March 22, 2007— -- If you smell the aroma of dinner emanating from Lori Perrotti-John's kitchen, it's possible that meal may not be for her. It's likely for her dogs.
For the past nine, years Perrotti has been whipping up home-cooked meals for her three golden retrievers. And not just any old table scraps… she actually cooks turkey, free-range chicken and organic veggies just for her dogs and she serves it to them warm. She'll even throw in some yogurt, bananas and apples.
"I have much healthier, happier, animals," says Perrotti-Johns. "My vet actually thinks I'm crazy."
The Food and Drug Administration will review the latest details in the tainted pet food recall Friday, March 30, at 10 a.m. ET. Watch the news conference live on ABC News Now.
Perrotti-Johns spends about $50 a week and is in the kitchen every three days making meals for her furry friends. It's a little bit pricier and more time consuming than buying typical pet food, but she says it's worth it.
"I noticed the difference in his coat. He didn't get the hot spots like he used to, he didn't get the digestive problems, he didn't get the diarrhea and the runs. That all stopped … when I switched his diet," she says.
So when pet food came flying off the shelves in last week's recall, she didn't worry about her dogs. And she wasn't the only one.
Since 1998, Mary Straus has fed her dogs a steady diet of raw meat -- chicken, turkey and beef. Straus says that when her dog was 6 years old, a raw diet worked wonders for the pup's arthritis.
"When I switched her to a raw diet with no grains, I was able to take her off the medications, and her arthritis was actually better," says Straus. She has since had to put the 15-year-old Sharpei back on medication.
Straus and Perrotti-Johns are among the small -- but growing -- segment of American pet owners who are making home-cooked meals for their pets.
"I'd say it's [a trend that is] growing all the time," says Nancy Kerns, editor-in-chief of the Whole Dog Journal. Kerns says most people find out about the benefits of a home-prepared meal when pets face a medical issue and both dog and owner learn to stick with it.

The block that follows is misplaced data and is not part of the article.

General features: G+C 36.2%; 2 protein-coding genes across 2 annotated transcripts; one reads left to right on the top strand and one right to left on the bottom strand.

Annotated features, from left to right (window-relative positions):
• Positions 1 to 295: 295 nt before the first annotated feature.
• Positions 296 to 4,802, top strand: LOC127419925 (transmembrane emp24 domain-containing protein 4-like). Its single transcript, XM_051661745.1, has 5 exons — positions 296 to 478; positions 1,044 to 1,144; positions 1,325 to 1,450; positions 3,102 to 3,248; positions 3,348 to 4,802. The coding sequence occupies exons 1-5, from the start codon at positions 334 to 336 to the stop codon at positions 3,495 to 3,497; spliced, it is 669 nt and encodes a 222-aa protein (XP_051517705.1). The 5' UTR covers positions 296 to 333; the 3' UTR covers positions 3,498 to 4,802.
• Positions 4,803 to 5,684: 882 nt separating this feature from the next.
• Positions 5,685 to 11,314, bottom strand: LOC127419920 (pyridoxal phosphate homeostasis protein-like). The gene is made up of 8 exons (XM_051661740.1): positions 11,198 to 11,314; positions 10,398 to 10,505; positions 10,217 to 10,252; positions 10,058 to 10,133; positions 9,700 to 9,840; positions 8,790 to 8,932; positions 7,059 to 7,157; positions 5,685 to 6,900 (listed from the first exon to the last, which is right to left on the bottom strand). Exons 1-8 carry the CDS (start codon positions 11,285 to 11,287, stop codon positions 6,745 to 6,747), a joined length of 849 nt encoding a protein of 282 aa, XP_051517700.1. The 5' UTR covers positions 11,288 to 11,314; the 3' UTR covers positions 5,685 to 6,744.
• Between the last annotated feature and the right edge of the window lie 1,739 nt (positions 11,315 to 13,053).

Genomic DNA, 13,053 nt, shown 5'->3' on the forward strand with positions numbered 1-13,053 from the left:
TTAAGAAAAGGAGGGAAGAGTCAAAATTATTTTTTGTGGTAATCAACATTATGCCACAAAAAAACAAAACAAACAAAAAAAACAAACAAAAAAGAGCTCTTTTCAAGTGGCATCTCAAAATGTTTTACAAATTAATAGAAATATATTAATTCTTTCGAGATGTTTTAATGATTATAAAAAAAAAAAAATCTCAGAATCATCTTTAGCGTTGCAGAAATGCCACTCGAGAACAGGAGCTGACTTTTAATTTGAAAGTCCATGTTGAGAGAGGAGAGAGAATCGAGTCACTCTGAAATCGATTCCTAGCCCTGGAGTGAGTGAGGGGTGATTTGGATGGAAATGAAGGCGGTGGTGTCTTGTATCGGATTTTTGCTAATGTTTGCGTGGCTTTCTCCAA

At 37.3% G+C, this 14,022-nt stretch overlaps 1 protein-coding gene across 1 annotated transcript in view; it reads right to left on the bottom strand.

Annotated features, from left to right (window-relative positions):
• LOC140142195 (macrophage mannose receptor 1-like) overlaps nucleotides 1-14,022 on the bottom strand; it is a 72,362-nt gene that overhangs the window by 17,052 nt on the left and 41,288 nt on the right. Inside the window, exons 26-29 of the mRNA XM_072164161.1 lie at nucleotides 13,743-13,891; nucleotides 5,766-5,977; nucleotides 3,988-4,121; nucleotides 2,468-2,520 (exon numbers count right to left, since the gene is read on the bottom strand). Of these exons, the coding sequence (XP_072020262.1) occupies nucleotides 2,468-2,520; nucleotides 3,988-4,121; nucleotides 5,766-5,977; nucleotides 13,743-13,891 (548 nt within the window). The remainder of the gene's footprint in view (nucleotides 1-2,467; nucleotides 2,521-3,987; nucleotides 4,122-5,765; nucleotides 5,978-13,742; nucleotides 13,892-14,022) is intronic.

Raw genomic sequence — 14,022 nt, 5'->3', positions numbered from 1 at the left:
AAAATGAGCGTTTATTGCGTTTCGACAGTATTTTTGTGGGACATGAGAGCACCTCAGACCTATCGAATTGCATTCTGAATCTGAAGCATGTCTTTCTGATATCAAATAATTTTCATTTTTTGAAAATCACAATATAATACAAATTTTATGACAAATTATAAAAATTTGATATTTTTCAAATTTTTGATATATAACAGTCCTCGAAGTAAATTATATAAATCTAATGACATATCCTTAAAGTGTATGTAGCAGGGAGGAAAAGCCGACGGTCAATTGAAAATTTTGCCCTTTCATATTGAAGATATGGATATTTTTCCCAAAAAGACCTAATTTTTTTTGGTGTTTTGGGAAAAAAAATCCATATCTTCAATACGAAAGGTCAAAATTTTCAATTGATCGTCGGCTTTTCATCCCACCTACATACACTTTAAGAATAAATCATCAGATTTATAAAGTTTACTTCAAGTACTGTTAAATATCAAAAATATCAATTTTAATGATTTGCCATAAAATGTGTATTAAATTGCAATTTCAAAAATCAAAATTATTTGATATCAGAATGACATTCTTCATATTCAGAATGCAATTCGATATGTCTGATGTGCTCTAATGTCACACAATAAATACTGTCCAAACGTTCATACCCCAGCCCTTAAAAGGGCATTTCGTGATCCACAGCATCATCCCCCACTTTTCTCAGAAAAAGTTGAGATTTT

In recent years, there have been books and Web sites like BalanceIT.com that are dedicated to canine and kitty cuisine. Even food guru Rachael Ray has a monthly pet recipe column in her magazine, Every Day With Rachael Ray.
"Our readers love it," says Maile Carpenter, Every Day's executive editor. "Rachael has been cooking for her own dogs for years and many of our readers are doing the same," she told ABC News in an e-mail. (Try one of Rachael's recipes here .)
With the recent pet food recall, some experts believe more people may turn to home prepared pet meals as an alternative.
"This may be the tipping point. The thing that makes them decide, 'Well, gosh, you have so little control when dealing with commercial food,'" Kerns says.
Menu Foods of Canada recalled 60 million containers of dog and cat food for contamination. So far, at least 16 animals have died and possibly hundreds more have become sick. The recalled "cuts and gravy" style pet food is packaged and sold under 95 brands. Menu Foods is still investigating the source of the contamination.
Veterinarians like Dr. Julie Churchill at the University of Minnesota say a home-cooked diet has benefits but one wrong ingredient could put pets in peril.
"The nutritional needs of pets are complex, and unique to each species, their life stage and lifestyle," Churchill explains in an e-mail. "A dramatic change in diet can also cause intestinal upset for many pets."
Veterinarians say cooking works great for animals with certain medical problems or food allergies that are hard to manage with commercial pet food. In those cases, cooked food is better for the pet. But on the other paw, veterinarians warn that pets can't eat everything that humans can. Owners can cause serious health problems if they don't follow the pet's specific dietary needs.
"We do see cases occasionally of somebody attempting to do what they think is right but give the dog, you know, nothing but chicken meat, for example, and really depriving the dog of some necessary nutrients."
Some foods pets should avoid include alcoholic beverages, chocolate, onions and onion powder.
"For example, with cats, you have to know that they are obligate carnivores -- they do need meat above all," explains Kerns. "When feeding dogs, feeding fish oils is very, very useful for a number of things, but you have to know to balance that ? with adequate supplemental vitamin E, because feeding fish oils depletes the supply of vitamin E in the body."
As complex as it may sound, Kerns says it's not rocket science.
"If you can feed yourself, if you can feed your kids, you can learn to feed your dog."